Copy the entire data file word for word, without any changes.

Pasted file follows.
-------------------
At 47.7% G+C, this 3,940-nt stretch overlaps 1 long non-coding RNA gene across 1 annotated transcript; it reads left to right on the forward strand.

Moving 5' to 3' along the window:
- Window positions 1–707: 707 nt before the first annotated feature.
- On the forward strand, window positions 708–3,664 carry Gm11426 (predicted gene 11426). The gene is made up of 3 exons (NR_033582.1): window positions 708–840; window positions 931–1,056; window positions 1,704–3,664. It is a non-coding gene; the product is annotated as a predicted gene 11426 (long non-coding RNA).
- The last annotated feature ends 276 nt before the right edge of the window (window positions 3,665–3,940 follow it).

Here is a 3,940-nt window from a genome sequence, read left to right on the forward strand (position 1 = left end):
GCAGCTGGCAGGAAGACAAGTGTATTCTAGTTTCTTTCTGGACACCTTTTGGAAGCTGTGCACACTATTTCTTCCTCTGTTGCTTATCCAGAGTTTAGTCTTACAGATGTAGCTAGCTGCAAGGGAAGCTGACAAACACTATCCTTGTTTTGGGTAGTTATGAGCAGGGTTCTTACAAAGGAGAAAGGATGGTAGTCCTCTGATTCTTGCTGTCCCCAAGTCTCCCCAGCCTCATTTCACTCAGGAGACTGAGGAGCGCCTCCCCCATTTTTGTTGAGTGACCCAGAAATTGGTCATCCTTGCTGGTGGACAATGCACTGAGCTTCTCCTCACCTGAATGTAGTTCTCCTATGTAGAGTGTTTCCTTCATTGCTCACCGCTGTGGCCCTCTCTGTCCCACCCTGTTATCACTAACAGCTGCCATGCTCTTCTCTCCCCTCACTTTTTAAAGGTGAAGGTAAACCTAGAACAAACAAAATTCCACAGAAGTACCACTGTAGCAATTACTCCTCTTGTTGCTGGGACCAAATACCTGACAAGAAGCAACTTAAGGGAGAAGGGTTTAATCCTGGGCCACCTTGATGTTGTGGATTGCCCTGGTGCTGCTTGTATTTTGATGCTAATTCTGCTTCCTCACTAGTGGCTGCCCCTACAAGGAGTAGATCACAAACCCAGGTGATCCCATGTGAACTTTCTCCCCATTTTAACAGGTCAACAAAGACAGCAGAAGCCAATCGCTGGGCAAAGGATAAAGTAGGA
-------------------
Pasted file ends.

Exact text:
At 47.7% G+C, this 3,940-nt stretch overlaps 1 long non-coding RNA gene across 1 annotated transcript; it reads left to right on the forward strand.

Moving 5' to 3' along the window:
- Window positions 1–707: 707 nt before the first annotated feature.
- On the forward strand, window positions 708–3,664 carry Gm11426 (predicted gene 11426). The gene is made up of 3 exons (NR_033582.1): window positions 708–840; window positions 931–1,056; window positions 1,704–3,664. It is a non-coding gene; the product is annotated as a predicted gene 11426 (long non-coding RNA).
- The last annotated feature ends 276 nt before the right edge of the window (window positions 3,665–3,940 follow it).

Here is a 3,940-nt window from a genome sequence, read left to right on the forward strand (position 1 = left end):
GCAGCTGGCAGGAAGACAAGTGTATTCTAGTTTCTTTCTGGACACCTTTTGGAAGCTGTGCACACTATTTCTTCCTCTGTTGCTTATCCAGAGTTTAGTCTTACAGATGTAGCTAGCTGCAAGGGAAGCTGACAAACACTATCCTTGTTTTGGGTAGTTATGAGCAGGGTTCTTACAAAGGAGAAAGGATGGTAGTCCTCTGATTCTTGCTGTCCCCAAGTCTCCCCAGCCTCATTTCACTCAGGAGACTGAGGAGCGCCTCCCCCATTTTTGTTGAGTGACCCAGAAATTGGTCATCCTTGCTGGTGGACAATGCACTGAGCTTCTCCTCACCTGAATGTAGTTCTCCTATGTAGAGTGTTTCCTTCATTGCTCACCGCTGTGGCCCTCTCTGTCCCACCCTGTTATCACTAACAGCTGCCATGCTCTTCTCTCCCCTCACTTTTTAAAGGTGAAGGTAAACCTAGAACAAACAAAATTCCACAGAAGTACCACTGTAGCAATTACTCCTCTTGTTGCTGGGACCAAATACCTGACAAGAAGCAACTTAAGGGAGAAGGGTTTAATCCTGGGCCACCTTGATGTTGTGGATTGCCCTGGTGCTGCTTGTATTTTGATGCTAATTCTGCTTCCTCACTAGTGGCTGCCCCTACAAGGAGTAGATCACAAACCCAGGTGATCCCATGTGAACTTTCTCCCCATTTTAACAGGTCAACAAAGACAGCAGAAGCCAATCGCTGGGCAAAGGATAAAGTAGGA